Marius Gallaher: I understand it is to do with bundling our payments, in the sense that when payment has to be made, or we have purchases to make, we go around the Department to see what payments have to be made, and then we can do it in one payment, rather than individual payments. So that puts up the average spend per payment.

John Collington: If I may add some further clarity to the response, 13% of HMT’s expenditure was on invoices between £1,000 and £5,000 specifically related to ITC consumables, record management and newspaper services, where they bundle those and pay them as large single transactions, as opposed to using them for high-value, low-volume transactions. That was the reason.

Chair: Okay.

Q131 Nick Smith: Mr Thompson, we have had a letter from your boss, Mrs Brennan, about the PAC Report of November last year, on the carrier strike capability. Since we produced our draft, the Department has failed to respond to agree the Report for publication, and of course there is massive public interest in this. The PAC has missed an important publication deadline. However, in last week’s press a report said the Government is chopping and changing its plans on carriers, we understand that it is going to be a different plane-a different design; and we flogged off our Harriers at a bargain basement price to the US military. When is the Department going to agree this draft? Cynics might say the Department is hobbling our Report, because I know we were critical. I am sure you will be able to confirm that you are going to produce the report as soon as possible, please, so that cynical view will not be seen to be true.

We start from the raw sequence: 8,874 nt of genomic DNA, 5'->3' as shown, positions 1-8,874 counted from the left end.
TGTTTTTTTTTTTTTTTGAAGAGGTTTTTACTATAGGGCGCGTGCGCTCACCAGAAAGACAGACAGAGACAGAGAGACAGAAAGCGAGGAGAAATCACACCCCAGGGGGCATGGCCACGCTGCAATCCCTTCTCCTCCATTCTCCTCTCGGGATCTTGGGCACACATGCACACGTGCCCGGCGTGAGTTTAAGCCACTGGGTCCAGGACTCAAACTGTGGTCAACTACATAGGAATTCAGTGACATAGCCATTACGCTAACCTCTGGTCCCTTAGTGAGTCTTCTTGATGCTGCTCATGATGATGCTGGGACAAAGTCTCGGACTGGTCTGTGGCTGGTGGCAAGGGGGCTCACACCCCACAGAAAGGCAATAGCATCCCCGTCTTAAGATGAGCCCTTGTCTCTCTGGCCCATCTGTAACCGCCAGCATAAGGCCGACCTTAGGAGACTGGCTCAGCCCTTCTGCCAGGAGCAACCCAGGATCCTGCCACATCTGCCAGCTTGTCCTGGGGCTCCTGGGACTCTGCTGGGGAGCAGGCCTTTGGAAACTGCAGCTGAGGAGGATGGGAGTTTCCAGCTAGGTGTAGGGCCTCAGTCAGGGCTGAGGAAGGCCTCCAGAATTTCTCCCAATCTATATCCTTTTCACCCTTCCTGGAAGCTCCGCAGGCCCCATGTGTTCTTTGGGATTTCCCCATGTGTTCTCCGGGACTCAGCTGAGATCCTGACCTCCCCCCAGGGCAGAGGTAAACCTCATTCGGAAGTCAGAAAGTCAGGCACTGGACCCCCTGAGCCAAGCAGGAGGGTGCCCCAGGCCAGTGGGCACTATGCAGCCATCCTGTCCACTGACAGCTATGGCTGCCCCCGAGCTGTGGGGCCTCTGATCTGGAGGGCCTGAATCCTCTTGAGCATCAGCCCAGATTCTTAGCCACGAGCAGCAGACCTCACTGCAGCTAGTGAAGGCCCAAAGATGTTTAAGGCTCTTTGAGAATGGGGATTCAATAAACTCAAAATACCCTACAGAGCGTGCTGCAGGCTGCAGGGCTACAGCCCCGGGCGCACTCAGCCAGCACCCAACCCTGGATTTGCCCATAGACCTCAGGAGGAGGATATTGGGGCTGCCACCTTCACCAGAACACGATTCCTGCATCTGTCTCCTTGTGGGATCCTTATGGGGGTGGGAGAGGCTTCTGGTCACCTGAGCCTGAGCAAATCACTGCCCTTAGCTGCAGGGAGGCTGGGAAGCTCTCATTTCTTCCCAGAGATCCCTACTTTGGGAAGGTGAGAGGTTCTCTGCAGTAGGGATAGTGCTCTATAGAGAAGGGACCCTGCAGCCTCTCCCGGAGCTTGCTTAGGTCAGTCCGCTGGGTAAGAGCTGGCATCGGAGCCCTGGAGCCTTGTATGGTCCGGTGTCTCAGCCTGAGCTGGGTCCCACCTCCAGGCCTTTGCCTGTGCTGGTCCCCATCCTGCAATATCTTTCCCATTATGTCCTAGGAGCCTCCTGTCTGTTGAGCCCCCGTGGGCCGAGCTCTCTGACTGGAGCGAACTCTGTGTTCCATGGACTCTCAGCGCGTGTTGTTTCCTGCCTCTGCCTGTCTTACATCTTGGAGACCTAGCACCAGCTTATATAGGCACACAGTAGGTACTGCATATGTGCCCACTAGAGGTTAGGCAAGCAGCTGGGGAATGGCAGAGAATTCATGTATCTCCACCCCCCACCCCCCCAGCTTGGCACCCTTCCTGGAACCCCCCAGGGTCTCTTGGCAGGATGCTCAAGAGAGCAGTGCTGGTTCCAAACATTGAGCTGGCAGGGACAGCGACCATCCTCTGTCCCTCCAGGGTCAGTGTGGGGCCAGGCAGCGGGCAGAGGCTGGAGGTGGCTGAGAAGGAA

Chair: I think we want a date, actually, because you are now behind on time for the Treasury minute.

Nick Smith: We missed the deadline.

Jon Thompson: We have missed the deadline. I am sure the Secretary of State will announce to Parliament in an appropriate way the formalisation of the Ministry of Defence budget, including the aspiration in relation to the equipment plan, which we previously discussed. I am sure that the question of carrier strike will be